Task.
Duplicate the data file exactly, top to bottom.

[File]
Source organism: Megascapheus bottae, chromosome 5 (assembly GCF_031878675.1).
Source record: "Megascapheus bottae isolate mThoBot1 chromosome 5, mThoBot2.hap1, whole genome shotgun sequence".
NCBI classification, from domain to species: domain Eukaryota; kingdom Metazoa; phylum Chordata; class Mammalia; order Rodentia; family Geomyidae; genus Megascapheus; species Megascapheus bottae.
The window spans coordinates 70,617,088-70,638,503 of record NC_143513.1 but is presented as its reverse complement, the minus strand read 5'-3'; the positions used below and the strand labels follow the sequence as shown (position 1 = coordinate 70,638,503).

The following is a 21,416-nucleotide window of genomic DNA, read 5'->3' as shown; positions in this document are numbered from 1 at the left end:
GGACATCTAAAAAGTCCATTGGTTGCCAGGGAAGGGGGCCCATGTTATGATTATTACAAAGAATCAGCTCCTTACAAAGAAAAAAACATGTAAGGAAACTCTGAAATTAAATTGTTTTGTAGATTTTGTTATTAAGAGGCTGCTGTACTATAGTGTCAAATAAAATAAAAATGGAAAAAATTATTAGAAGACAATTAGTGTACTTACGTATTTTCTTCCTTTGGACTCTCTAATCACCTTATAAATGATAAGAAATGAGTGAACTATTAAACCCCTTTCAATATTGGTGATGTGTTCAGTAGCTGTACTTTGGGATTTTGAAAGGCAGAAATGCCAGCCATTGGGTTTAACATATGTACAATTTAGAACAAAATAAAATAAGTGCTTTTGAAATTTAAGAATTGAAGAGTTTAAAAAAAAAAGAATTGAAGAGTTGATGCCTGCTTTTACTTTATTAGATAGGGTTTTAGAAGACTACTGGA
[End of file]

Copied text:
Source organism: Megascapheus bottae, chromosome 5 (assembly GCF_031878675.1).
Source record: "Megascapheus bottae isolate mThoBot1 chromosome 5, mThoBot2.hap1, whole genome shotgun sequence".
NCBI classification, from domain to species: domain Eukaryota; kingdom Metazoa; phylum Chordata; class Mammalia; order Rodentia; family Geomyidae; genus Megascapheus; species Megascapheus bottae.
The window spans coordinates 70,617,088-70,638,503 of record NC_143513.1 but is presented as its reverse complement, the minus strand read 5'-3'; the positions used below and the strand labels follow the sequence as shown (position 1 = coordinate 70,638,503).

The following is a 21,416-nucleotide window of genomic DNA, read 5'->3' as shown; positions in this document are numbered from 1 at the left end:
GGACATCTAAAAAGTCCATTGGTTGCCAGGGAAGGGGGCCCATGTTATGATTATTACAAAGAATCAGCTCCTTACAAAGAAAAAAACATGTAAGGAAACTCTGAAATTAAATTGTTTTGTAGATTTTGTTATTAAGAGGCTGCTGTACTATAGTGTCAAATAAAATAAAAATGGAAAAAATTATTAGAAGACAATTAGTGTACTTACGTATTTTCTTCCTTTGGACTCTCTAATCACCTTATAAATGATAAGAAATGAGTGAACTATTAAACCCCTTTCAATATTGGTGATGTGTTCAGTAGCTGTACTTTGGGATTTTGAAAGGCAGAAATGCCAGCCATTGGGTTTAACATATGTACAATTTAGAACAAAATAAAATAAGTGCTTTTGAAATTTAAGAATTGAAGAGTTTAAAAAAAAAAGAATTGAAGAGTTGATGCCTGCTTTTACTTTATTAGATAGGGTTTTAGAAGACTACTGGA